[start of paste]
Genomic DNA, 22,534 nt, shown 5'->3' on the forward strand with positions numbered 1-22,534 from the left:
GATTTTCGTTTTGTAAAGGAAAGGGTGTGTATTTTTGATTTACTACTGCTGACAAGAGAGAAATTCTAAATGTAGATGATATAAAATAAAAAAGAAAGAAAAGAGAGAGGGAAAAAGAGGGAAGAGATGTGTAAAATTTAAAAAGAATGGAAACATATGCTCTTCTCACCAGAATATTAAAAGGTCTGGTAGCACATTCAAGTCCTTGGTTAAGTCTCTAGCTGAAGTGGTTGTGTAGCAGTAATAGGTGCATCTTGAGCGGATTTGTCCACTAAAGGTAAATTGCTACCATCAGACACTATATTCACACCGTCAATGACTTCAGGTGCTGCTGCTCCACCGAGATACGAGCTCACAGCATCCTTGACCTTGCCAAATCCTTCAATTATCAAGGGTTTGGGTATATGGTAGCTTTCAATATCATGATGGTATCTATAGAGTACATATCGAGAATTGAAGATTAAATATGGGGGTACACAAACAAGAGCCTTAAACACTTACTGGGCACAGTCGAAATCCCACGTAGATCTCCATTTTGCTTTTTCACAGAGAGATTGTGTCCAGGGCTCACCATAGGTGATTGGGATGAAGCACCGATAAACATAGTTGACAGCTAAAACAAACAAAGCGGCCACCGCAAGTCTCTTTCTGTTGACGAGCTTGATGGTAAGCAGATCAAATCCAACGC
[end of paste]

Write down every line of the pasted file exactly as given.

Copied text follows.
Genomic DNA, 22,534 nt, shown 5'->3' on the forward strand with positions numbered 1-22,534 from the left:
GATTTTCGTTTTGTAAAGGAAAGGGTGTGTATTTTTGATTTACTACTGCTGACAAGAGAGAAATTCTAAATGTAGATGATATAAAATAAAAAAGAAAGAAAAGAGAGAGGGAAAAAGAGGGAAGAGATGTGTAAAATTTAAAAAGAATGGAAACATATGCTCTTCTCACCAGAATATTAAAAGGTCTGGTAGCACATTCAAGTCCTTGGTTAAGTCTCTAGCTGAAGTGGTTGTGTAGCAGTAATAGGTGCATCTTGAGCGGATTTGTCCACTAAAGGTAAATTGCTACCATCAGACACTATATTCACACCGTCAATGACTTCAGGTGCTGCTGCTCCACCGAGATACGAGCTCACAGCATCCTTGACCTTGCCAAATCCTTCAATTATCAAGGGTTTGGGTATATGGTAGCTTTCAATATCATGATGGTATCTATAGAGTACATATCGAGAATTGAAGATTAAATATGGGGGTACACAAACAAGAGCCTTAAACACTTACTGGGCACAGTCGAAATCCCACGTAGATCTCCATTTTGCTTTTTCACAGAGAGATTGTGTCCAGGGCTCACCATAGGTGATTGGGATGAAGCACCGATAAACATAGTTGACAGCTAAAACAAACAAAGCGGCCACCGCAAGTCTCTTTCTGTTGACGAGCTTGATGGTAAGCAGATCAAATCCAACGC